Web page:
proper operation in the field.

3.     Solar requires huge tracts of dedicated land mass.

4.     Solar requires a back-up system to ensure utility grid reliability under the PURPA Law, usually by the fossil fuel natural gas.

5.     With thermonuclear fission technology, there are siting objections to new plants.

6.     With thermonuclear fission technology, the issue of waste burial has not yet been resolved in the U.S. Congress with Yucca Mountain as the final depository as national policy.

7.     ≥99% Pure hydrogen requires a technology that can reach 950° C. operating temperature. 


In Canada and the U.S., some very unique entrepreneurial companies have begun their own campaign to help develop the production of hydrogen by a home-by-home basis.  While their efforts are commendable to begin integration of hydrogen-producing technologies, these home-based systems rely on natural gas to produce the hydrogen and are costly to the homeowner. 


Secondly, not everyone in the nation is a homeowner and not all homeowners have garages and/or laundry rooms set aside for such technology.  Required ventilation and proper ductwork is an additional cost to the homeowner. Condo and cooperative apartment owners more than likely do not have the space or capability for the required ventilation and exhaust ductwork.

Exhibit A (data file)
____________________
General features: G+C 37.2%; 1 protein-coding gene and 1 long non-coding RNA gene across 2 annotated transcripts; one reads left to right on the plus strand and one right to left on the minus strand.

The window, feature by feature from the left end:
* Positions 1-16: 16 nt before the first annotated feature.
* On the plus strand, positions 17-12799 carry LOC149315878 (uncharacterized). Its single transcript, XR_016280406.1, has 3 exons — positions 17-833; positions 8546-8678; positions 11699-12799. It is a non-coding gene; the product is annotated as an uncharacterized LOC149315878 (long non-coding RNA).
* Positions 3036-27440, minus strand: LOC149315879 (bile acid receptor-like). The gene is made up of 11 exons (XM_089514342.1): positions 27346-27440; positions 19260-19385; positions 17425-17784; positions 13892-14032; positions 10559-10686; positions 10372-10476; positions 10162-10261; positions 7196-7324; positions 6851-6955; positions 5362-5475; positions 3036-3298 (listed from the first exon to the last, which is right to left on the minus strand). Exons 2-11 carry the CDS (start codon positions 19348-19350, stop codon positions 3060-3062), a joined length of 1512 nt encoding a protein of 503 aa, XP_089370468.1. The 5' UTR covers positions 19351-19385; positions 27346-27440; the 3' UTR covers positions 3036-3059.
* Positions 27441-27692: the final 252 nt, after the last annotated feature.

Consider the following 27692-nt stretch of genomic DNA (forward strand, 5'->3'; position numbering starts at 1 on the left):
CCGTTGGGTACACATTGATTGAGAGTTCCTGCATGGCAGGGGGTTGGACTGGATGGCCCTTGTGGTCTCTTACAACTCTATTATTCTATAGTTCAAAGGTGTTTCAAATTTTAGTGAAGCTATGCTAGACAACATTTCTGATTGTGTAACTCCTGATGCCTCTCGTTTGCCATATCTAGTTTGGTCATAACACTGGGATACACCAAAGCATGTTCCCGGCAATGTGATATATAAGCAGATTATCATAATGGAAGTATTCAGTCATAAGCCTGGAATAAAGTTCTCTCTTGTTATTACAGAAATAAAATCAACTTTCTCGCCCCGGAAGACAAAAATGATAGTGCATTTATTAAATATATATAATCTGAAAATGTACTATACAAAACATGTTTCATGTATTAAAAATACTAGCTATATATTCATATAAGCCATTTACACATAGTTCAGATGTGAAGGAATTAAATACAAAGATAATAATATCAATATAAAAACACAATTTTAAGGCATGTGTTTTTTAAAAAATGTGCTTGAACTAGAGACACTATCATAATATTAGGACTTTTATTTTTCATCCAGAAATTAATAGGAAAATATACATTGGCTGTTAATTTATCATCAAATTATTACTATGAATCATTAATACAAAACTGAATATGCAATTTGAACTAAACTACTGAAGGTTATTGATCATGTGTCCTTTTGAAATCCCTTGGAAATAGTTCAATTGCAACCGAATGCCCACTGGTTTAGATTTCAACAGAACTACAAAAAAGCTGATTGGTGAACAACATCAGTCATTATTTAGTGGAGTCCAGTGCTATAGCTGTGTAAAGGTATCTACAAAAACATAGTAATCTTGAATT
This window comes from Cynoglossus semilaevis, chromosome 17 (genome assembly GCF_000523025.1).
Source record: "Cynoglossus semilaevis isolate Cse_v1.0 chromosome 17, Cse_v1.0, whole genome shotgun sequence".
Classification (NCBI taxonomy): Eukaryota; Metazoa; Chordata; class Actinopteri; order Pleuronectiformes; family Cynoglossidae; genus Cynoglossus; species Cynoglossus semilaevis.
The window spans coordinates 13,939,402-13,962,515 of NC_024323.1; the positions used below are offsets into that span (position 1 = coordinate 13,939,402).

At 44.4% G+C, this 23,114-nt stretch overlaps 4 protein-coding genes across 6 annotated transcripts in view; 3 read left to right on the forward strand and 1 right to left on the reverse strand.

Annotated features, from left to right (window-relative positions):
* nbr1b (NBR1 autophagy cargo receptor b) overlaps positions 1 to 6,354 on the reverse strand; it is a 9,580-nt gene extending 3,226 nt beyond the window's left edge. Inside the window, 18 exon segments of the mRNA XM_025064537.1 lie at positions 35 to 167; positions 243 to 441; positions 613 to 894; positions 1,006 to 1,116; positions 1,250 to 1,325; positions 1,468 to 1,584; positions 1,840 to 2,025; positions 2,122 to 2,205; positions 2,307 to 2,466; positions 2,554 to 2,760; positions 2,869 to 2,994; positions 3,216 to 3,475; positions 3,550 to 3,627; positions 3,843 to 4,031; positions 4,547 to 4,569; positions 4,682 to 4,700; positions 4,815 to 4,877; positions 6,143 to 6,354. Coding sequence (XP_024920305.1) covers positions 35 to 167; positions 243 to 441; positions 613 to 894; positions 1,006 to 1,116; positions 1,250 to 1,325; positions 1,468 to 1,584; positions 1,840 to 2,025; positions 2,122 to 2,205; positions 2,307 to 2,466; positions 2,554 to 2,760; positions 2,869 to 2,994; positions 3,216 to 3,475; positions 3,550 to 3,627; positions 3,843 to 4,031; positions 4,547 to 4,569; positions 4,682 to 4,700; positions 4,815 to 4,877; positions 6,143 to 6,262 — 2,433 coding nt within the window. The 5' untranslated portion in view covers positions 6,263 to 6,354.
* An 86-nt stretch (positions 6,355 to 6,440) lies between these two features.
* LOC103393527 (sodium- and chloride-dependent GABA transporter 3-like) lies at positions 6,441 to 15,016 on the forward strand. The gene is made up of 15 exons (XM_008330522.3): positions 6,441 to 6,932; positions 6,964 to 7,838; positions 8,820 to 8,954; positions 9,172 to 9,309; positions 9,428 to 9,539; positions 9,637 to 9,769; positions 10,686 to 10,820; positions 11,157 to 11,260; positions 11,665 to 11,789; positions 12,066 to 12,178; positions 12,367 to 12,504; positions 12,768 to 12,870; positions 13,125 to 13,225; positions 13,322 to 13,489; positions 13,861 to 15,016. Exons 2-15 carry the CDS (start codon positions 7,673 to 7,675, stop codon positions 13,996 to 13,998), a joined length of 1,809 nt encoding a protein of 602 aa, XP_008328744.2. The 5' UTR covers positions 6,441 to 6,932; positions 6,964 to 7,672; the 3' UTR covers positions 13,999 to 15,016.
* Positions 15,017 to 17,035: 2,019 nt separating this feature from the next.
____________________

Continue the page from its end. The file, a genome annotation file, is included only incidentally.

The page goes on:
These new technologies are expensive and place a big burden on the individual citizen in an effort to bring online the hydrogen economy. The individual homeowner’s efforts will not be adequate to support a national economy based on the mass manufacture of pure hydrogen.


In-place infrastructure of reliable hydrogen manufacture is the number one challenge preventing us from moving onto a hydrogen-based clean green economy.


What to do?  This question is addressed in the next article offering an interim solution  to a sustainable clean, green economy.


Article Five                                                                      Article Seven
Author: Diane A. Davis, Founder and CEO
The International Institute For Thermonuclear Fusion Energy Education, R&D, Regulation, Technology And Public Policy, Inc.